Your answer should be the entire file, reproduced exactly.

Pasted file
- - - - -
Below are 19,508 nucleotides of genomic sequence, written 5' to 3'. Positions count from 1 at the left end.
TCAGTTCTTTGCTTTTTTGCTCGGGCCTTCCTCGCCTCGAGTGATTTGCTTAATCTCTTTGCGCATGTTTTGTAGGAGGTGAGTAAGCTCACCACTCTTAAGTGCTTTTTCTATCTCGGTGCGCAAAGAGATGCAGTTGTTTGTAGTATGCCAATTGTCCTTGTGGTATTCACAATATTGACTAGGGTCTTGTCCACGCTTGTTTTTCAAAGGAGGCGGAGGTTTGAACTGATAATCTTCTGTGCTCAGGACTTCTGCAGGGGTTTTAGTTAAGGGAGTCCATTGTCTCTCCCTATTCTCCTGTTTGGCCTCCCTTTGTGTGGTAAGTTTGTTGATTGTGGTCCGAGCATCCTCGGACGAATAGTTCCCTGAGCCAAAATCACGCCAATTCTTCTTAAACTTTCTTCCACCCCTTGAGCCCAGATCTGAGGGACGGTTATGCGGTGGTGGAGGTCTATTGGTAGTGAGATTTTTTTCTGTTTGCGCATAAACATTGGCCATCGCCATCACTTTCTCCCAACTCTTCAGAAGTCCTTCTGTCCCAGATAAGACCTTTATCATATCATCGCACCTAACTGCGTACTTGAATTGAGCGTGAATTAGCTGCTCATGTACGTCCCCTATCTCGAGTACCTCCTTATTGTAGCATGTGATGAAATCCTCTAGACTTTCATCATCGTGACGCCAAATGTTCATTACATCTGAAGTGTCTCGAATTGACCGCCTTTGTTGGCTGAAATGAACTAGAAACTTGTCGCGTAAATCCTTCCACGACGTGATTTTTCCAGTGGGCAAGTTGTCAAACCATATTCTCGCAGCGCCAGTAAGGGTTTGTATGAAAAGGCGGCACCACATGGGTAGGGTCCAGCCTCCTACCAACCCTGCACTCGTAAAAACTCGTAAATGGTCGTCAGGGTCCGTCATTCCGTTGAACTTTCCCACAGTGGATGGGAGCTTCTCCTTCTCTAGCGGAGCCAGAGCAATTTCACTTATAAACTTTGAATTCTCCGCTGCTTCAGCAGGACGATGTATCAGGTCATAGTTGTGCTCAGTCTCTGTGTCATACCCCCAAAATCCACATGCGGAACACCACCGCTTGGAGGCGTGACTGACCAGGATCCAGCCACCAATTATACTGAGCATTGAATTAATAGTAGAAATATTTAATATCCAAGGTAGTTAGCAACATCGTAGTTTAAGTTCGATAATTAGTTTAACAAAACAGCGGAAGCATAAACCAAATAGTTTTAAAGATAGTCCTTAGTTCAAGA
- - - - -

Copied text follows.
Below are 19,508 nucleotides of genomic sequence, written 5' to 3'. Positions count from 1 at the left end.
TCAGTTCTTTGCTTTTTTGCTCGGGCCTTCCTCGCCTCGAGTGATTTGCTTAATCTCTTTGCGCATGTTTTGTAGGAGGTGAGTAAGCTCACCACTCTTAAGTGCTTTTTCTATCTCGGTGCGCAAAGAGATGCAGTTGTTTGTAGTATGCCAATTGTCCTTGTGGTATTCACAATATTGACTAGGGTCTTGTCCACGCTTGTTTTTCAAAGGAGGCGGAGGTTTGAACTGATAATCTTCTGTGCTCAGGACTTCTGCAGGGGTTTTAGTTAAGGGAGTCCATTGTCTCTCCCTATTCTCCTGTTTGGCCTCCCTTTGTGTGGTAAGTTTGTTGATTGTGGTCCGAGCATCCTCGGACGAATAGTTCCCTGAGCCAAAATCACGCCAATTCTTCTTAAACTTTCTTCCACCCCTTGAGCCCAGATCTGAGGGACGGTTATGCGGTGGTGGAGGTCTATTGGTAGTGAGATTTTTTTCTGTTTGCGCATAAACATTGGCCATCGCCATCACTTTCTCCCAACTCTTCAGAAGTCCTTCTGTCCCAGATAAGACCTTTATCATATCATCGCACCTAACTGCGTACTTGAATTGAGCGTGAATTAGCTGCTCATGTACGTCCCCTATCTCGAGTACCTCCTTATTGTAGCATGTGATGAAATCCTCTAGACTTTCATCATCGTGACGCCAAATGTTCATTACATCTGAAGTGTCTCGAATTGACCGCCTTTGTTGGCTGAAATGAACTAGAAACTTGTCGCGTAAATCCTTCCACGACGTGATTTTTCCAGTGGGCAAGTTGTCAAACCATATTCTCGCAGCGCCAGTAAGGGTTTGTATGAAAAGGCGGCACCACATGGGTAGGGTCCAGCCTCCTACCAACCCTGCACTCGTAAAAACTCGTAAATGGTCGTCAGGGTCCGTCATTCCGTTGAACTTTCCCACAGTGGATGGGAGCTTCTCCTTCTCTAGCGGAGCCAGAGCAATTTCACTTATAAACTTTGAATTCTCCGCTGCTTCAGCAGGACGATGTATCAGGTCATAGTTGTGCTCAGTCTCTGTGTCATACCCCCAAAATCCACATGCGGAACACCACCGCTTGGAGGCGTGACTGACCAGGATCCAGCCACCAATTATACTGAGCATTGAATTAATAGTAGAAATATTTAATATCCAAGGTAGTTAGCAACATCGTAGTTTAAGTTCGATAATTAGTTTAACAAAACAGCGGAAGCATAAACCAAATAGTTTTAAAGATAGTCCTTAGTTCAAGA